totalWidth = 0;
$('#animals li').each(function(){
    var currentWidth = $(this).outerWidth(),
        nextWidth = $(this).next().outerWidth();
    totalWidth += currentWidth;
    if ( (totalWidth + nextWidth) > maxWidth ) {
        $(this).css('border', 'none');
        totalWidth = 0;
    }
});

Take a look here. I also added a few more animals. http://jsfiddle.net/A52T8/10/

share|improve this answer
2  
This wont solve the trailing pipe on line breaks problem though - jsfiddle.net/A52T8/3 –  twsaef Feb 7 '12 at 6:12
    
What about combining :before with :first-child jsfiddle.net/A52T8/4 –  Dan Feb 7 '12 at 6:36
    
@Dan that's basically how kinakuta's answer works, but the other way around, and it's flawed for the same reason. –  twsaef Feb 7 '12 at 6:43
    
Since I was also curious about this, I crafted a solution for you, I edited my original answer. It works. –  elclanrs Feb 7 '12 at 6:45
1  
Well that's the only answer so far with the correct output, but unfortunately it requires javascript. –  twsaef Feb 7 '12 at 9:48
show 2 more comments

Before showing the code, it's worth mentioning that IE8 supports first-child but not last-child, so in similar situation, you are willing to use the :first-child pseudo-class.

HTML:

<ul id="menu">
    <li>Dogs</li>
    <li>Cats</li>
    <li>Lions</li>
    <li>More animals</li>
</ul>

CSS:

#menu{
    list-style: none;
}
#menu li{
    display: inline;
    padding: 0 10px;
    border-left: solid 1px black;
}
#menu li:first-child{
    border-left: none;
}

Preview: http://jsfiddle.net/qdqfD/

share|improve this answer
add comment

One solution is to style the left border like so:

li { display: inline; }
li + li {
  border-left: 1px solid;
  margin-left:.5em;
  padding-left:.5em;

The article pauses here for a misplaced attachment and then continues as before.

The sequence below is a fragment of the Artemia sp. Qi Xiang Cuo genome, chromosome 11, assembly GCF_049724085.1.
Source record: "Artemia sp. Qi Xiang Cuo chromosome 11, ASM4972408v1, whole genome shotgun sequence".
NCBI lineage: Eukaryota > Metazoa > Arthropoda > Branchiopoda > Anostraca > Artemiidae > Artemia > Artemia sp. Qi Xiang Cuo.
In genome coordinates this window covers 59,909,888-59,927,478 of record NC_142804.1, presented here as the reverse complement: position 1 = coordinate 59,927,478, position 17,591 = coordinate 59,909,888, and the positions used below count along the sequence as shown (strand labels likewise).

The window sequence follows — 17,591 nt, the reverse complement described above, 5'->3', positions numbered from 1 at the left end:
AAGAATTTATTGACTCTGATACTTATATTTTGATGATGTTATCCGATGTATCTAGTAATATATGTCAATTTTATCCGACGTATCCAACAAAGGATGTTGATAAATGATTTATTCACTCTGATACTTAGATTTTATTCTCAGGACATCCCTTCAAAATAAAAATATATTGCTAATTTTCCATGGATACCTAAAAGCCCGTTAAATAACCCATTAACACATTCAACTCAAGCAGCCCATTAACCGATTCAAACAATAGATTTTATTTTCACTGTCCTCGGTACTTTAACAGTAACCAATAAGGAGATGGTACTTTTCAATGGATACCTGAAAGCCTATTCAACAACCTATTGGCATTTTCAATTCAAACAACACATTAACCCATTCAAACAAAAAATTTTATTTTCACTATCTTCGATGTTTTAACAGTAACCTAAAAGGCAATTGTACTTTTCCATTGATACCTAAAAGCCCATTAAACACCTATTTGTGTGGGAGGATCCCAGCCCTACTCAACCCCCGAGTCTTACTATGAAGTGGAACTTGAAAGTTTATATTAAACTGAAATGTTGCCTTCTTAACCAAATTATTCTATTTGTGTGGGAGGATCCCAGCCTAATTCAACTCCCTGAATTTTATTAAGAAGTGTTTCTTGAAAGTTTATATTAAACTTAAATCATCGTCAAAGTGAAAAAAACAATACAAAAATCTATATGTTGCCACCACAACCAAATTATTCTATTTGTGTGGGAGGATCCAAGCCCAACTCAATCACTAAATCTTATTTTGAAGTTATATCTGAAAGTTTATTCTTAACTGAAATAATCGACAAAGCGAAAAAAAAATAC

}

However, this may not give you desirable results if the entire lists wraps, like it does in your example. I.e. it would give something like:

foo | bar | baz
 | bob | bill
 | judy
share|improve this answer
    
Yes, that's exactly the problem. Is there no solution to this? –  twsaef Feb 7 '12 at 6:21
1  
I guess you'll need some js solution –  elclanrs Feb 7 '12 at 6:23
add comment

Yes, you'll need to use pseudo elements AND pseudo selectors: http://jsfiddle.net/cYky9/

share|improve this answer
    
Nearly. That removes the end of list one, but not the end of line ones - jsfiddle.net/cYky9/4 –  twsaef Feb 7 '12 at 6:18
1  
ah, didn't realize that was a requirement - I can't think of how this is possible without some logic involved and that means server or js. –  kinakuta Feb 7 '12 at 6:20
1  
pseudo selectors wont work in ie7 –  defau1t Feb 7 '12 at 7:34
add comment

I know I'm a bit late to the party, but if you can put up with having the lines left-justified, one hack is to put the pipes before the items and then put a mask over the left edge, basically like so:

li::before {
  content: " | ";
  white-space: nowrap;
}

ul, li {
  display: inline;
}

.mask {
  width:4px;
  position: absolute;
  top:8px; //position as needed
}

more complete example: http://jsbin.com/hoyaduxi/1/edit

share|improve this answer
add comment

You can use the following CSS to solve.

ul li { float: left; }
ul li:before { content: "|"; padding: 0 .5em; }
ul li:first-child:before { content: ""; padding: 0; }

Should work on IE8+ as well.

share|improve this answer
    
But it does not remove the bars before each line, it only removes them on the first line. –  acme Dec 16 '13 at 15:12
add comment

Your Answer

 
discard

By posting your answer, you agree to the privacy policy and terms of service.

Not the answer you're looking for? Browse other questions tagged or ask your own question.